Firm fails to pay final dividend for first time in years
Failure to access forex a major concern
You only have to listen to British American Tobacco managing director Clara Mlambo to understand the impact that the “challenging” economic environment is having on business operations in the country.
The period under review was difficult for the cigarette manufacturer as it had to face a triple whammy of challenges including change in the exchange rate, increase in excise duty, and foreign currency shortages.
At the company’s analysts’ briefing held this week, Mlambo highlighted some of the challenges the company is faced with, one of which has forced the company not to pay a final dividend for the first time in a very long time.
Over the years BAT has religiously paid a final dividend to its shareholders but for the financial year to December 2018, having paid an interim dividend of US30 cents, decided that it is in the best interest of the company that profits are reinvested in the operations of the company instead of paying a final dividend as usual.
Financial director Leslie Malunga said the decision not to pay a final dividend is driven by the need to buy tobacco leaf at the interbank rate which is now three times more than what the company used to pay prior year comparative.
“The window to buy leaf is only open once per season, and we needed to buy for the whole year, so we needed to really finance that, so that’s the major reason why we actually did not declare a dividend.”
This the company said will result in costs and prices going up. Leaf accounts for at least 47 percent of cost of sales for the company.
Malunga told Business Weekly that the company used to require roughly $3 million to buy leaf, but would now need probably three times more depending on the prevailing exchange rate.
The increase in excise duty, which was announced in the 2019 National Budget Statement, was also another challenge as it forced the company to make an upward adjustment on prices for cigarettes. The 2019 National Budget, saw the excise duty on cigarettes increase from US$20 to US$25 per 1 000 sticks.
Mlambo said the hike in excise duty was one of the challenges that had a direct impact on the business.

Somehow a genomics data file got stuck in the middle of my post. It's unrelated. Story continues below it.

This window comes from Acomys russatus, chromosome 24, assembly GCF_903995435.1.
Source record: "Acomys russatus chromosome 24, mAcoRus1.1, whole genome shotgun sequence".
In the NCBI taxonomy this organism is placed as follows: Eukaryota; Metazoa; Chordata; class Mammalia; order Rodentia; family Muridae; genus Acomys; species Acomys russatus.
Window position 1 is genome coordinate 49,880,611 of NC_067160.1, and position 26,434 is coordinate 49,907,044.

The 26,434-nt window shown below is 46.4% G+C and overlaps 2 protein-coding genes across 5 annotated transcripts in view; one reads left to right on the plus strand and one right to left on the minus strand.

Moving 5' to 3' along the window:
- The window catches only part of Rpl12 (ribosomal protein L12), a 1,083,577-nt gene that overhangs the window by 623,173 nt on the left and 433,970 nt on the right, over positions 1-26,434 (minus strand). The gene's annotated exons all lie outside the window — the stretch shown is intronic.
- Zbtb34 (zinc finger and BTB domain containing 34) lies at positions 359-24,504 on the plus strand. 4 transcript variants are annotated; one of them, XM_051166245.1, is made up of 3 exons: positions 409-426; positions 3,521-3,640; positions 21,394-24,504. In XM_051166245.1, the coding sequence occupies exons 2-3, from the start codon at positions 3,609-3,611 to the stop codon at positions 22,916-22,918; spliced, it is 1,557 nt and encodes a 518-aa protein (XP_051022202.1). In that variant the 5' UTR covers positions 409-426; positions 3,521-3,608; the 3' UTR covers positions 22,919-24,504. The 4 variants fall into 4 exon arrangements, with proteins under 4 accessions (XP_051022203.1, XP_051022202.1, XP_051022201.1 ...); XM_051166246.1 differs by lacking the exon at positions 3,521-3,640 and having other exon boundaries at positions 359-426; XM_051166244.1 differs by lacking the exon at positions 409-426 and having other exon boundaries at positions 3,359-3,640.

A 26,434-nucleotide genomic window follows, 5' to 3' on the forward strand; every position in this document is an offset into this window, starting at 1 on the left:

“As this is a consumptive tax, it means that we also have to increase our prices accordingly and pass that onto the consumer,” said Mlambo.
She said her company supports a sustainable excise regime model which, she said, has potential to deliver value and maximise total tax collections.
“We are therefore of the view that a uniform specific tax is easy to implement and administer because only the volume and not the value per unit per product need to be ascertained.
She said specific taxation does not discriminate among cigarette manufacturers and makes it easier for Government to implement.
“It is for that reason that we are of the strong view that the current cigarette excise duty of a specific rate be maintained for both local manufacturers and imported cigarettes so to ensure that the consumption duty paying cigarettes is not disrupted.”
Mlambo also viewed the inability to access foreign currency as a cause for concern going forward.
She said the company, which needs at least $5 million per year to meet its import requirements, will this coming financial year focus on foreign currency sourcing.
She said this would be done through constant dialogue with banks to ensure that foreign payment requirements are met. In the period under review, the company’s cash-and-cash equivalent increased to $33,5 million from $21,4 million due to challenges in paying foreign suppliers and remittance of foreign dividends.
“As previously discussed, if you take out tobacco, 90 percent of our other raw materials inputs are imported, purely because we cannot find them in Zimbabwe so we actually have to import them.”
She said since the inception of the interbank market, BAT had had little success in obtaining foreign currency.
“This is definitely an area of concern in terms of our inability to access foreign currency on the interbank market, despite the fact that we do put in our bids.”
She said this will definitely have an impact in terms of the sustainability of the business.
On performance, BAT’s total volume sales for the full year to December 31, 2018 rose 16 percent across the whole portfolio spurred by growth in product sales and manufacturing efficiencies.
Value for money segment brand, Everest sales grew 15 percent while Ascot grew by 171 percent, a development which management says was as a result of continuing investments into the brands and a growing customer base.
“Everest grew by 35 percent we are starting to realise the rewards of investing into these brands from previous periods and other periods, Ascot also grew by 171 percent, these though (cigarettes) small is a growing consumer base,”
Sells and marketing costs also increased 3 percent from US$4 856 to US$4 990 driven by continued support in active brands.
Likewise, revenue for the year under review jumped 16 percent to US$42 704 from US$36 760, while profit after tax surged 40 percent to $14 808 from $10 570 recorded in the prior comparable period.
The cigarette manufacturer`s inventory grew by US$1 million driven by increase in higher finished goods valuation though excise.
“Administrative expenses declined by 5 percent as a result of savings initiatives and benefits of restructuring activities from previous years which offset inflation in the last quarter of the year.”